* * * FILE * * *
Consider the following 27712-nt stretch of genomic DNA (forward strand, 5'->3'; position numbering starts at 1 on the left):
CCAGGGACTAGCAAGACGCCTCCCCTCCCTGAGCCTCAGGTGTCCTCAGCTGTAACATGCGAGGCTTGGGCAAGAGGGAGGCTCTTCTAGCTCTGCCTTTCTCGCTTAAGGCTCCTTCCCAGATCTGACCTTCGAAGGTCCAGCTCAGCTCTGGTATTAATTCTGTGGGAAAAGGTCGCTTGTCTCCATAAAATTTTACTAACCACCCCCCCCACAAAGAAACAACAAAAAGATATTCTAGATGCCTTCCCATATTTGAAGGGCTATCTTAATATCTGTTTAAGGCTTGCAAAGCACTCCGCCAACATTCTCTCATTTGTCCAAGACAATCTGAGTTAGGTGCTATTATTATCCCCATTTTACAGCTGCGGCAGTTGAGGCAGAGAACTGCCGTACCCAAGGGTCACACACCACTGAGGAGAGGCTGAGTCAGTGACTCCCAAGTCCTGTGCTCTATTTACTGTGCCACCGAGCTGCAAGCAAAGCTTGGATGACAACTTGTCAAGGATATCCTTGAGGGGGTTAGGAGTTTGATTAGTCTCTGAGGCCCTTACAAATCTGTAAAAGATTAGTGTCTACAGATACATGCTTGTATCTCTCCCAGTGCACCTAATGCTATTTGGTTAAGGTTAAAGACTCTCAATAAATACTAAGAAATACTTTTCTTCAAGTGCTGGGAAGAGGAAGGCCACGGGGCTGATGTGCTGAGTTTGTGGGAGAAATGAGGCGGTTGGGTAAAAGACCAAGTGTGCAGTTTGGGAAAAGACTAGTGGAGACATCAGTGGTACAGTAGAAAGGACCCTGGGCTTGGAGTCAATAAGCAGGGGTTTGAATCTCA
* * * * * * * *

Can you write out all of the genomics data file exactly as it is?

Consider the following 27712-nt stretch of genomic DNA (forward strand, 5'->3'; position numbering starts at 1 on the left):
CCAGGGACTAGCAAGACGCCTCCCCTCCCTGAGCCTCAGGTGTCCTCAGCTGTAACATGCGAGGCTTGGGCAAGAGGGAGGCTCTTCTAGCTCTGCCTTTCTCGCTTAAGGCTCCTTCCCAGATCTGACCTTCGAAGGTCCAGCTCAGCTCTGGTATTAATTCTGTGGGAAAAGGTCGCTTGTCTCCATAAAATTTTACTAACCACCCCCCCCACAAAGAAACAACAAAAAGATATTCTAGATGCCTTCCCATATTTGAAGGGCTATCTTAATATCTGTTTAAGGCTTGCAAAGCACTCCGCCAACATTCTCTCATTTGTCCAAGACAATCTGAGTTAGGTGCTATTATTATCCCCATTTTACAGCTGCGGCAGTTGAGGCAGAGAACTGCCGTACCCAAGGGTCACACACCACTGAGGAGAGGCTGAGTCAGTGACTCCCAAGTCCTGTGCTCTATTTACTGTGCCACCGAGCTGCAAGCAAAGCTTGGATGACAACTTGTCAAGGATATCCTTGAGGGGGTTAGGAGTTTGATTAGTCTCTGAGGCCCTTACAAATCTGTAAAAGATTAGTGTCTACAGATACATGCTTGTATCTCTCCCAGTGCACCTAATGCTATTTGGTTAAGGTTAAAGACTCTCAATAAATACTAAGAAATACTTTTCTTCAAGTGCTGGGAAGAGGAAGGCCACGGGGCTGATGTGCTGAGTTTGTGGGAGAAATGAGGCGGTTGGGTAAAAGACCAAGTGTGCAGTTTGGGAAAAGACTAGTGGAGACATCAGTGGTACAGTAGAAAGGACCCTGGGCTTGGAGTCAATAAGCAGGGGTTTGAATCTCA